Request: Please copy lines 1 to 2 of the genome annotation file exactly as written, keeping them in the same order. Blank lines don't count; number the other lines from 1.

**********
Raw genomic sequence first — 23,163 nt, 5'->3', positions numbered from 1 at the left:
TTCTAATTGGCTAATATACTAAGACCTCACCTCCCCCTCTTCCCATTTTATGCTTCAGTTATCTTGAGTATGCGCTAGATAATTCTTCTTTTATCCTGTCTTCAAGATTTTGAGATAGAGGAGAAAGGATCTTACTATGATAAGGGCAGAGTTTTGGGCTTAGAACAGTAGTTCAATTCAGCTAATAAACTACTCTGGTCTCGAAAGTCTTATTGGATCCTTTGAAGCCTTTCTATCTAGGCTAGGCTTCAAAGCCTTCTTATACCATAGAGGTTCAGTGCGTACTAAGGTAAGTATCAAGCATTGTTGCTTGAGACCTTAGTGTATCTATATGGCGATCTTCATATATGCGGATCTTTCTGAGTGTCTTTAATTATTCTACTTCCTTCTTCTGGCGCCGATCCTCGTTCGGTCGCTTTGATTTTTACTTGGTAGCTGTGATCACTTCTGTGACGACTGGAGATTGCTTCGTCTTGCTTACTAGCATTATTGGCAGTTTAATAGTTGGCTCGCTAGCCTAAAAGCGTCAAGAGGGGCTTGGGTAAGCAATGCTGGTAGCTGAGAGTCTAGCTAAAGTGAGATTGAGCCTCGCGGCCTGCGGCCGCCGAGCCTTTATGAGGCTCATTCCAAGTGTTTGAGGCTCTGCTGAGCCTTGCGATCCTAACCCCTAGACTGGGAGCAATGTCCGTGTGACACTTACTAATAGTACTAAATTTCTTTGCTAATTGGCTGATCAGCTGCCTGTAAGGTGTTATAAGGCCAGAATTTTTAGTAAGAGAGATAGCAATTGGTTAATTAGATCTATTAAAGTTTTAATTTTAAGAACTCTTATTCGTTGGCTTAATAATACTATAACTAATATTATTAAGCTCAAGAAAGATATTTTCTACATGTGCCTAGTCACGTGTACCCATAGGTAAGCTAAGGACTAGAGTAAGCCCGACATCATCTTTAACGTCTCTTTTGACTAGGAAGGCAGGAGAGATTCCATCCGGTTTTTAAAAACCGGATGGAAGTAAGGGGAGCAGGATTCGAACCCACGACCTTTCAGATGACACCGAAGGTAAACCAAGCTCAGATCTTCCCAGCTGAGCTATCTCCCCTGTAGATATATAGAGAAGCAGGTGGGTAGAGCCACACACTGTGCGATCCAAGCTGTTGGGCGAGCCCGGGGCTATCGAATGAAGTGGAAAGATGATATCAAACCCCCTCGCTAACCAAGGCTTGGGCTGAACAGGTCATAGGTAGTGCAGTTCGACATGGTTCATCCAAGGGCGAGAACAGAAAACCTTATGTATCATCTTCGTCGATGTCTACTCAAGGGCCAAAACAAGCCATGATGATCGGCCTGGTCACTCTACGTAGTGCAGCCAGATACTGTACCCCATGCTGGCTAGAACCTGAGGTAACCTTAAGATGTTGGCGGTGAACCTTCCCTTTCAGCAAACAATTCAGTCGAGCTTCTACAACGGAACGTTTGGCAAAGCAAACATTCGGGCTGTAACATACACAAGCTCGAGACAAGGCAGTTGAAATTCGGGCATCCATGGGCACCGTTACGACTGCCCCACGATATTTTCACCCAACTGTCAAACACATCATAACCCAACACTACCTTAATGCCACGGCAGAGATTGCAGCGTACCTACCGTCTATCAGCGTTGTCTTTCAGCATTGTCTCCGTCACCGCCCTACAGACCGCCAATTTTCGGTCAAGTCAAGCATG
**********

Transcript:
Raw genomic sequence first — 23,163 nt, 5'->3', positions numbered from 1 at the left:
TTCTAATTGGCTAATATACTAAGACCTCACCTCCCCCTCTTCCCATTTTATGCTTCAGTTATCTTGAGTATGCGCTAGATAATTCTTCTTTTATCCTGTCTTCAAGATTTTGAGATAGAGGAGAAAGGATCTTACTATGATAAGGGCAGAGTTTTGGGCTTAGAACAGTAGTTCAATTCAGCTAATAAACTACTCTGGTCTCGAAAGTCTTATTGGATCCTTTGAAGCCTTTCTATCTAGGCTAGGCTTCAAAGCCTTCTTATACCATAGAGGTTCAGTGCGTACTAAGGTAAGTATCAAGCATTGTTGCTTGAGACCTTAGTGTATCTATATGGCGATCTTCATATATGCGGATCTTTCTGAGTGTCTTTAATTATTCTACTTCCTTCTTCTGGCGCCGATCCTCGTTCGGTCGCTTTGATTTTTACTTGGTAGCTGTGATCACTTCTGTGACGACTGGAGATTGCTTCGTCTTGCTTACTAGCATTATTGGCAGTTTAATAGTTGGCTCGCTAGCCTAAAAGCGTCAAGAGGGGCTTGGGTAAGCAATGCTGGTAGCTGAGAGTCTAGCTAAAGTGAGATTGAGCCTCGCGGCCTGCGGCCGCCGAGCCTTTATGAGGCTCATTCCAAGTGTTTGAGGCTCTGCTGAGCCTTGCGATCCTAACCCCTAGACTGGGAGCAATGTCCGTGTGACACTTACTAATAGTACTAAATTTCTTTGCTAATTGGCTGATCAGCTGCCTGTAAGGTGTTATAAGGCCAGAATTTTTAGTAAGAGAGATAGCAATTGGTTAATTAGATCTATTAAAGTTTTAATTTTAAGAACTCTTATTCGTTGGCTTAATAATACTATAACTAATATTATTAAGCTCAAGAAAGATATTTTCTACATGTGCCTAGTCACGTGTACCCATAGGTAAGCTAAGGACTAGAGTAAGCCCGACATCATCTTTAACGTCTCTTTTGACTAGGAAGGCAGGAGAGATTCCATCCGGTTTTTAAAAACCGGATGGAAGTAAGGGGAGCAGGATTCGAACCCACGACCTTTCAGATGACACCGAAGGTAAACCAAGCTCAGATCTTCCCAGCTGAGCTATCTCCCCTGTAGATATATAGAGAAGCAGGTGGGTAGAGCCACACACTGTGCGATCCAAGCTGTTGGGCGAGCCCGGGGCTATCGAATGAAGTGGAAAGATGATATCAAACCCCCTCGCTAACCAAGGCTTGGGCTGAACAGGTCATAGGTAGTGCAGTTCGACATGGTTCATCCAAGGGCGAGAACAGAAAACCTTATGTATCATCTTCGTCGATGTCTACTCAAGGGCCAAAACAAGCCATGATGATCGGCCTGGTCACTCTACGTAGTGCAGCCAGATACTGTACCCCATGCTGGCTAGAACCTGAGGTAACCTTAAGATGTTGGCGGTGAACCTTCCCTTTCAGCAAACAATTCAGTCGAGCTTCTACAACGGAACGTTTGGCAAAGCAAACATTCGGGCTGTAACATACACAAGCTCGAGACAAGGCAGTTGAAATTCGGGCATCCATGGGCACCGTTACGACTGCCCCACGATATTTTCACCCAACTGTCAAACACATCATAACCCAACACTACCTTAATGCCACGGCAGAGATTGCAGCGTACCTACCGTCTATCAGCGTTGTCTTTCAGCATTGTCTCCGTCACCGCCCTACAGACCGCCAATTTTCGGTCAAGTCAAGCATG